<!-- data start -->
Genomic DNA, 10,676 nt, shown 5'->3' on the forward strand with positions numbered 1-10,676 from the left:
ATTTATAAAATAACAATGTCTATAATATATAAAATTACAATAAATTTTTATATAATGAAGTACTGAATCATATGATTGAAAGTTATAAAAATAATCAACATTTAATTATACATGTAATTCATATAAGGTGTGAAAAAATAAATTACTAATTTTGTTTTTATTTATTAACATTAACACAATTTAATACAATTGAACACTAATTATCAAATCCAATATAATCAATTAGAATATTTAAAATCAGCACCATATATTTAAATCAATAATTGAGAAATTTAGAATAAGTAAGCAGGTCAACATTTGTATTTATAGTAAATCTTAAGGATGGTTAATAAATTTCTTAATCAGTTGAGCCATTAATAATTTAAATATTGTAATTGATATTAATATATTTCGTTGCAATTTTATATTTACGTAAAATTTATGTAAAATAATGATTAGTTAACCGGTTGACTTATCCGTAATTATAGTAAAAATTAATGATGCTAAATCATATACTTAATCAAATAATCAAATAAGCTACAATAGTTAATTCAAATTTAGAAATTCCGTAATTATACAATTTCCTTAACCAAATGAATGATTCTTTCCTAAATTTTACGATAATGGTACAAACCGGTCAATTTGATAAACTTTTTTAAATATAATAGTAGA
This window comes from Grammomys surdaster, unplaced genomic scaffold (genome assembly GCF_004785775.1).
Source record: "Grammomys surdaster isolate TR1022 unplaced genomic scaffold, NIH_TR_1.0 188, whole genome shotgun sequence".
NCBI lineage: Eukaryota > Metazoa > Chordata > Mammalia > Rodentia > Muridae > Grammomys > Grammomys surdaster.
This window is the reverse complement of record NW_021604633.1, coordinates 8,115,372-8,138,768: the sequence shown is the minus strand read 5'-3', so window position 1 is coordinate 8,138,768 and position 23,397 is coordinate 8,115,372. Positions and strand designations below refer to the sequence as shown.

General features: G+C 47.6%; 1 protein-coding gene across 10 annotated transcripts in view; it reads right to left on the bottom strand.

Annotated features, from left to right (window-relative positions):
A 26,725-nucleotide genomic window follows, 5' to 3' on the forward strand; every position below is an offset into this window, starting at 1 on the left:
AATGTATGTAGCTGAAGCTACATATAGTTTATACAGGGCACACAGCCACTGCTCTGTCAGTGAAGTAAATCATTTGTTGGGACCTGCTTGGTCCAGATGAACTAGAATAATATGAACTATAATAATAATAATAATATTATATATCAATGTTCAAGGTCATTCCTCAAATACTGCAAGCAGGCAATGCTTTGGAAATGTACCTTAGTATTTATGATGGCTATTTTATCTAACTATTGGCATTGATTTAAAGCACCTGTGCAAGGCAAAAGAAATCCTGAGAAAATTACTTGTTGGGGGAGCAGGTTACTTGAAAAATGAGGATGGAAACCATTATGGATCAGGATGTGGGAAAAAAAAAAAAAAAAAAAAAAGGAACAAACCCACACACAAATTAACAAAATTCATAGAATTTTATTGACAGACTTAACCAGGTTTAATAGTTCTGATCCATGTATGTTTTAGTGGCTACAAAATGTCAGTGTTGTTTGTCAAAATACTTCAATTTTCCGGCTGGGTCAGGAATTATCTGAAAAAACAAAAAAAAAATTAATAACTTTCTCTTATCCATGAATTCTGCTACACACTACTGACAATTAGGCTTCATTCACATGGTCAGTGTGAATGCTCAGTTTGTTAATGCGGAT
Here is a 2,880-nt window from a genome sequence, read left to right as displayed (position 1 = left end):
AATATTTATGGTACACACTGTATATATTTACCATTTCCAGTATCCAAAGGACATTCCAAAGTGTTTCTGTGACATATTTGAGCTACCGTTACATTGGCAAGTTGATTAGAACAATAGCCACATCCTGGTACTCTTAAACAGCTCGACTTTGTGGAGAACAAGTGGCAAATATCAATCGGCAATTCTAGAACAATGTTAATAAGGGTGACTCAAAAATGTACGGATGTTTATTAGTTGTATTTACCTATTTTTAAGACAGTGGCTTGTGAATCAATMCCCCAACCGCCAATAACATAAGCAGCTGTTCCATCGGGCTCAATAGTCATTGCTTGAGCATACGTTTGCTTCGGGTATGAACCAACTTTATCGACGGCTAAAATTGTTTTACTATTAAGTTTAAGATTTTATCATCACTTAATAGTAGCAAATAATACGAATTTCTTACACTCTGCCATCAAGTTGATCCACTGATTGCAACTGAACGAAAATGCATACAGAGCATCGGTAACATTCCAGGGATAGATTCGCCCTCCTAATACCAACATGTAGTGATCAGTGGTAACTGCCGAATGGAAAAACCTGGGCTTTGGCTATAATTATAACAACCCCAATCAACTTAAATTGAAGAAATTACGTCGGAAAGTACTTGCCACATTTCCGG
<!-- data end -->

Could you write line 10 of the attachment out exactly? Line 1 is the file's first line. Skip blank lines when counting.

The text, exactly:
AATGTATGTAGCTGAAGCTACATATAGTTTATACAGGGCACACAGCCACTGCTCTGTCAGTGAAGTAAATCATTTGTTGGGACCTGCTTGGTCCAGATGAACTAGAATAATATGAACTATAATAATAATAATAATATTATATATCAATGTTCAAGGTCATTCCTCAAATACTGCAAGCAGGCAATGCTTTGGAAATGTACCTTAGTATTTATGATGGCTATTTTATCTAACTATTGGCATTGATTTAAAGCACCTGTGCAAGGCAAAAGAAATCCTGAGAAAATTACTTGTTGGGGGAGCAGGTTACTTGAAAAATGAGGATGGAAACCATTATGGATCAGGATGTGGGAAAAAAAAAAAAAAAAAAAAAAGGAACAAACCCACACACAAATTAACAAAATTCATAGAATTTTATTGACAGACTTAACCAGGTTTAATAGTTCTGATCCATGTATGTTTTAGTGGCTACAAAATGTCAGTGTTGTTTGTCAAAATACTTCAATTTTCCGGCTGGGTCAGGAATTATCTGAAAAAACAAAAAAAAAATTAATAACTTTCTCTTATCCATGAATTCTGCTACACACTACTGACAATTAGGCTTCATTCACATGGTCAGTGTGAATGCTCAGTTTGTTAATGCGGAT